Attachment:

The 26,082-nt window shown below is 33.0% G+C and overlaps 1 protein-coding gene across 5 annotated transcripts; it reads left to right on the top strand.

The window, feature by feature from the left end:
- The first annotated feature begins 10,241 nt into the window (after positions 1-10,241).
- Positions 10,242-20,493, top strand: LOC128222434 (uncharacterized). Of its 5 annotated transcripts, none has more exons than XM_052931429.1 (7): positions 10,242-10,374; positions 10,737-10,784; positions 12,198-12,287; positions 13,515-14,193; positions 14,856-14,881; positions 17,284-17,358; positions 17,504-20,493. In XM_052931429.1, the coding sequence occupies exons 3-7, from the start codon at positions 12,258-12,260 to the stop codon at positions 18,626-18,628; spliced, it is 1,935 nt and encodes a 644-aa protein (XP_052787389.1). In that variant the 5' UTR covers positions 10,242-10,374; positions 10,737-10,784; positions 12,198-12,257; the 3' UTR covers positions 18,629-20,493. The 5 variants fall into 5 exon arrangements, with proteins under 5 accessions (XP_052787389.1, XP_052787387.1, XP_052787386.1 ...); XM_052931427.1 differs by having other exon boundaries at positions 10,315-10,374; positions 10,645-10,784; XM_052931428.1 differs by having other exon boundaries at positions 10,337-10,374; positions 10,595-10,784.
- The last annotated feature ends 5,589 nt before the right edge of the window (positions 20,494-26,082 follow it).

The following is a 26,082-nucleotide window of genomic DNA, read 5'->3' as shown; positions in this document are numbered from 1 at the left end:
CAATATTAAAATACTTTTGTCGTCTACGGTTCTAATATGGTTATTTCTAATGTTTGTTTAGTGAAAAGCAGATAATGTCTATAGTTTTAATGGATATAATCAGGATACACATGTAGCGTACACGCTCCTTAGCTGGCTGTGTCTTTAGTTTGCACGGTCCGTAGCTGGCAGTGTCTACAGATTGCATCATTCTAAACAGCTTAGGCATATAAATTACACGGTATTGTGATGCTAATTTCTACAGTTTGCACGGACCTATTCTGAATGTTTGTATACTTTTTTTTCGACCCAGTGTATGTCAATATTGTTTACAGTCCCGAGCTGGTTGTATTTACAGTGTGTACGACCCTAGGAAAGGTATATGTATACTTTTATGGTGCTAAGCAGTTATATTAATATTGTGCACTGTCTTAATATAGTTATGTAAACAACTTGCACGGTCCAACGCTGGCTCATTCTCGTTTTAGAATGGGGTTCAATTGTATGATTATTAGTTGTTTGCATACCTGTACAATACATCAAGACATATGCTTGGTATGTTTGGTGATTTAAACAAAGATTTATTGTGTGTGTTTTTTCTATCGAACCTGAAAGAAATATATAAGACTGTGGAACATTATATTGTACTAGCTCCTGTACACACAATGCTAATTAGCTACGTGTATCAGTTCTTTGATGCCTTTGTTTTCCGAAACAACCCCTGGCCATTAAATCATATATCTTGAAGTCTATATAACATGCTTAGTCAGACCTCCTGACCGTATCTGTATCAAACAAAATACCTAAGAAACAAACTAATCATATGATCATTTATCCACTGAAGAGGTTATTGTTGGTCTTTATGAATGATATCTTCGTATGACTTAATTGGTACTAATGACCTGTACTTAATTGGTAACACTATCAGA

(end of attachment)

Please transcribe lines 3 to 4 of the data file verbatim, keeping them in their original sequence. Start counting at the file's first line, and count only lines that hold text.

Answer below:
- The first annotated feature begins 10,241 nt into the window (after positions 1-10,241).
- Positions 10,242-20,493, top strand: LOC128222434 (uncharacterized). Of its 5 annotated transcripts, none has more exons than XM_052931429.1 (7): positions 10,242-10,374; positions 10,737-10,784; positions 12,198-12,287; positions 13,515-14,193; positions 14,856-14,881; positions 17,284-17,358; positions 17,504-20,493. In XM_052931429.1, the coding sequence occupies exons 3-7, from the start codon at positions 12,258-12,260 to the stop codon at positions 18,626-18,628; spliced, it is 1,935 nt and encodes a 644-aa protein (XP_052787389.1). In that variant the 5' UTR covers positions 10,242-10,374; positions 10,737-10,784; positions 12,198-12,257; the 3' UTR covers positions 18,629-20,493. The 5 variants fall into 5 exon arrangements, with proteins under 5 accessions (XP_052787389.1, XP_052787387.1, XP_052787386.1 ...); XM_052931427.1 differs by having other exon boundaries at positions 10,315-10,374; positions 10,645-10,784; XM_052931428.1 differs by having other exon boundaries at positions 10,337-10,374; positions 10,595-10,784.